Starting from UnrealEngine3 you can also stack states, thus have more than one active layer. For example:

function bar()
{ 
    // print quux
}

state S1
{
    function foo()
    { 
        // print foo
    }
}


state S2
{
    function foo()
    { 
        // print bar
    }


    function bar()
    { 
        // print bar
    }
}

Now when you go to state S2 and call foo() and bar() you will see "bar bar" When you go to state S1 (from either the start state or S2) and call the same methods you will see "foo quux". However, when you are in S2 and push S1 on the state stack, you will see "foo bar" when you call foo() bar() instead of "foo quux".

Anyway, yo go back to the original question. One way to get the same state functionality as provided in UnrealScript is by adopting an AOP language that provides dynamic a way to enable/disable aspects at runtime.

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The languages I know of with intrinsic support for state and state machines generally fall into two classes: Lexers and Expert Systems.

Lexers are generally oriented towards text processing, but can often be adapted to other uses. Examples of Lexers are (f)lex, Antlr, Quex. I've heard tales of people using lex for robot control.

Expert Systems are designed to make decisions (supposedly like an expert) based of a set of rules and the situation you present them with. Examples of expert systems that implement their own state-processing languages are make and Clips. make is designed to help build software, so it works best if your view of the world can be based off of file dates. Clips is a lot more flexible, but doesn't innately have a very good view of the external OS like make does.

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Lua also supports classes with state, providing that you are willing to program on top of Lua's tables.

Or, you use my library: MindState. I've designed it so it mimics UnrealScript's class system and states as much as I could, from regular classes inheritance to stackable states.

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I've been wondering how to do this in C# as well, not least because I'm using UnrealEngine 3 as a basis for designing my own component-object model. (Incidentally, UDK is a great way to prototype features.) Aside from using an external approach like egarcia has implemented (which can, in fact, be used in .NET via LuaInterface), I've come up with two possibilities:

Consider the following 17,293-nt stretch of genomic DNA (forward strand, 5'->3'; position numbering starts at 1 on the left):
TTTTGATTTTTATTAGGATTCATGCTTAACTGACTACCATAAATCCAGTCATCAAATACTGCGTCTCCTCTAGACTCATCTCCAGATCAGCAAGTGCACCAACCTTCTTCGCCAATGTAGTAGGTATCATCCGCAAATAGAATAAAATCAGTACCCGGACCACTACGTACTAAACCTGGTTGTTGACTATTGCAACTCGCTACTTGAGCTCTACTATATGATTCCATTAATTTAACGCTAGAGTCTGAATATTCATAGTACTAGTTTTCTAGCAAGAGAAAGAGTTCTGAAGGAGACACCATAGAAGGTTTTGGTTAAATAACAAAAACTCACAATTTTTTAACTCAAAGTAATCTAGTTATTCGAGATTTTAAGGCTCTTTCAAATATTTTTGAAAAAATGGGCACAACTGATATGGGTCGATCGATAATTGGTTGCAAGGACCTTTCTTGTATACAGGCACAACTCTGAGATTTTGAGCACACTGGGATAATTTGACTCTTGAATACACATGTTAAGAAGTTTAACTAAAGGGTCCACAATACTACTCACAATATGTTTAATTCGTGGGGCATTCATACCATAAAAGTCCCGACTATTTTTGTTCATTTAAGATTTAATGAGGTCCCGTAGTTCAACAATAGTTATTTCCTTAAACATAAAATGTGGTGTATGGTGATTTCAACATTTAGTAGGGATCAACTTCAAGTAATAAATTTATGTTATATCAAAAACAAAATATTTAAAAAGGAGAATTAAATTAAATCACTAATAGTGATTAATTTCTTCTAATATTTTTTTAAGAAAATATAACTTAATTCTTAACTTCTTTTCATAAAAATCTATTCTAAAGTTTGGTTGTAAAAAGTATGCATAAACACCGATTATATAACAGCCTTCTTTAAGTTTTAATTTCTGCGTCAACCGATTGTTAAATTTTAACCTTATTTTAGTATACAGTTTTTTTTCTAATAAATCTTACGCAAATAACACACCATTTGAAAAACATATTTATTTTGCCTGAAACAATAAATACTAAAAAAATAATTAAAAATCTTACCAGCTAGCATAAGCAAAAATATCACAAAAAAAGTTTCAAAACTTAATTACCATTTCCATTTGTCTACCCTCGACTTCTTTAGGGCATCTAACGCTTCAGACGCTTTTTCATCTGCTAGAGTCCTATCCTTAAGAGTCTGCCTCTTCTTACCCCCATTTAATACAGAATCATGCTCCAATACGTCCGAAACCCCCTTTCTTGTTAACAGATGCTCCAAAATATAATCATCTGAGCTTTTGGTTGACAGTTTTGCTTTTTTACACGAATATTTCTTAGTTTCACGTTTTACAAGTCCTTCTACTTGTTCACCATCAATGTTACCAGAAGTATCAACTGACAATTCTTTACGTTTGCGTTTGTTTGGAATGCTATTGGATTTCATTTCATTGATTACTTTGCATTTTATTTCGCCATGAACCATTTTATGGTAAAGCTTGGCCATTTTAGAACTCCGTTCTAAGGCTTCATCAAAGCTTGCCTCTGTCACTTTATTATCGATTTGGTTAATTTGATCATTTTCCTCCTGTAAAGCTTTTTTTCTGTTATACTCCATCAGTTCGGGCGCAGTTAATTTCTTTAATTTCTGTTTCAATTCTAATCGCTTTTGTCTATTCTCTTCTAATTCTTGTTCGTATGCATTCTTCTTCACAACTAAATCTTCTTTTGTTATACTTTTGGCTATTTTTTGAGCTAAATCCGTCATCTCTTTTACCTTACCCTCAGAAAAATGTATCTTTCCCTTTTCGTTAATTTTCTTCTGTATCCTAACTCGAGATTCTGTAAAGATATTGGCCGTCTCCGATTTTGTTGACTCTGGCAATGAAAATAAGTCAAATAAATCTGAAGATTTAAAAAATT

1. Explicit interface implementations, with an interface for each state. You then cast the object to the corresponding interface (i.e., "state") and call the method; CLR does the rest. You could even wrap this call with a generic method and pass the interface ("state") as the type parameter, but this may be overkill.

  2. Create a dictionary keyed by state with delegates as the values. Offers greater flexibility at the cost of looking kind of hack-ish.

Personally, I prefer method 1 from a coding standpoint because I'm all about strong types, but method two is easier to implement and update.

On a side note, if you're interested in egarcia's Lua approach and think LuaInterface is too slow for you, I've modified LuaInterface to support LuaJIT. It uses native imports, but hopefully the performance of LuaJIT will offset the dispatch call. Drop me a line if you'd like the source.

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My naive understanding is that 'type state' provides this kind of functionality for Object-Oriented languages:

What is typestate?

and could be implemented easily in any language that supports traits:

Mixins vs. Traits

I'm still learning about all of these, though, so I'd love to hear a more knowledgeable answer.